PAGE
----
Perhaps the smaller the better when it comes to midstream companies. Today we shared with you the news that Williams, perhaps the largest midstream company operating in the Marcellus/Utica, lost $1.6 billion in fourth quarter 2015 and lost $1.4 billion for full year 2015 (see our companion story). However, for one of the smallest midstream companies operating in our neck of the woods, CONE Midstream, the opposite was true. Yesterday CONE, a joint venture between CONSOL Energy and Noble Energy, released their financials for fourth quarter and full year 2015. Not a loss in sight on their income statement. Granted, compared to Williams, CONE is tiny, but hey, maybe the mighty Williams can learn a thing or two about operating in the black from CONE. Here’s the CONE update issued yesterday…
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Seventy Seven Energy 2015: Revenue Down 45%, $221M Loss

Last week MDN told you that Seventy Seven Energy, the old Chesapeake Energy Oilfield Operating unit that was spun into its own company a few years ago, had released some selected 2015 financial numbers with no context (see Seventy Seven Energy Releases Cherry-Picked Numbers). Which led us to speculate, “It must be worse at oilfield services company Seventy Seven Energy (SSE) than we thought.” SSE released their fourth quarter and full year 2015 financials yesterday, and our speculation was spot on. SSE lost $221 million in 2015 (with $61 million of that loss coming in 4Q15). In 2014 SSE had $2 billion in revenue. In 2015, they had $1.1 billion in revenue–nearly cut in half. Which we suppose should not come as a surprise, that a company which supplies the rigs and people to drill and frack has seen business disappear since energy companies pulled way back in 2015. Still, you have to wonder how long they can hold on with losses like this. SSE has a large operation in the Marcellus/Utica, which is why we track them. Below is SSE’s 4Q15 and full year 2015 update…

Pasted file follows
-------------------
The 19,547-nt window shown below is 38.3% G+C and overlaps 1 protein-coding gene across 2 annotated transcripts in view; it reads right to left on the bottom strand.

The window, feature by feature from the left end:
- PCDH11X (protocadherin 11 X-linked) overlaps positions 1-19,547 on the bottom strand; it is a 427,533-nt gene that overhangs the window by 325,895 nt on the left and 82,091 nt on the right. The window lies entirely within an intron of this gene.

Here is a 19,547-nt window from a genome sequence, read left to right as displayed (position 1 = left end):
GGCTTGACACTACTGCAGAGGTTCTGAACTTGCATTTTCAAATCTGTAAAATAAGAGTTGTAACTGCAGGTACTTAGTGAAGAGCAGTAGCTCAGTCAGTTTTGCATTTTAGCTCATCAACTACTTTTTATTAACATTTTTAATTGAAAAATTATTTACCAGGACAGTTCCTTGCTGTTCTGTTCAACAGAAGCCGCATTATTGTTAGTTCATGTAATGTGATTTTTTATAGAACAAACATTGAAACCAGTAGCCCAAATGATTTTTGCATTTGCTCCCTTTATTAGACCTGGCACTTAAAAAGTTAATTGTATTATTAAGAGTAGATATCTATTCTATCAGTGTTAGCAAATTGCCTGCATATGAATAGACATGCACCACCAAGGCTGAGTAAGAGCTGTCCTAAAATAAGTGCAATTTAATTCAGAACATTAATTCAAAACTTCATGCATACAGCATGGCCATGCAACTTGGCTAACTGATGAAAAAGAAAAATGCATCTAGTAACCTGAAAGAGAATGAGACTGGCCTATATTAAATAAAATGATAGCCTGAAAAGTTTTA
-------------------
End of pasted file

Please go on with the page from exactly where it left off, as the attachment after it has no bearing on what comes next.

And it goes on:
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Lower 48 NatGas Production Rose 0.5 Bcf/d in January

Bentek Energy, the energy analytics arm of Platts, released their prediction for total natural gas production in the lower 48 states yesterday. The U.S. Energy Information Administration (EIA) won’t release their final numbers until the end of February. What did Bentek find? Natural gas production went UP in January, over December, by about one-half a billion cubic feet per day (0.5 Bcf/d). The leading reason was an increase in output from the Utica/Marcellus region, but other regions increased slightly too. Here’s the low down on how/why natgas production rose last month…
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Marcellus & Utica Shale Story Links: Thu, Feb 18, 2016

The “best of the rest” – stories that caught MDN’s eye that you may be interested in reading. In today’s lineup: FirstEnergy goes after the shale industry with electric lines; why Utica natgas production rose 54% in January; PA coal town excited to get natgas; the social impacts of frac sand mining – new study; Cheniere on the cusp of exporting first LNG shipment; Anadarko’s “brand ambassadors”; Sierra Club sues again; which pipelines at most risk of Chesapeake bankruptcy?; taxpayer program funds anti-pipeline activists; Iran won’t play along with OPEC/Russia production freeze; and more!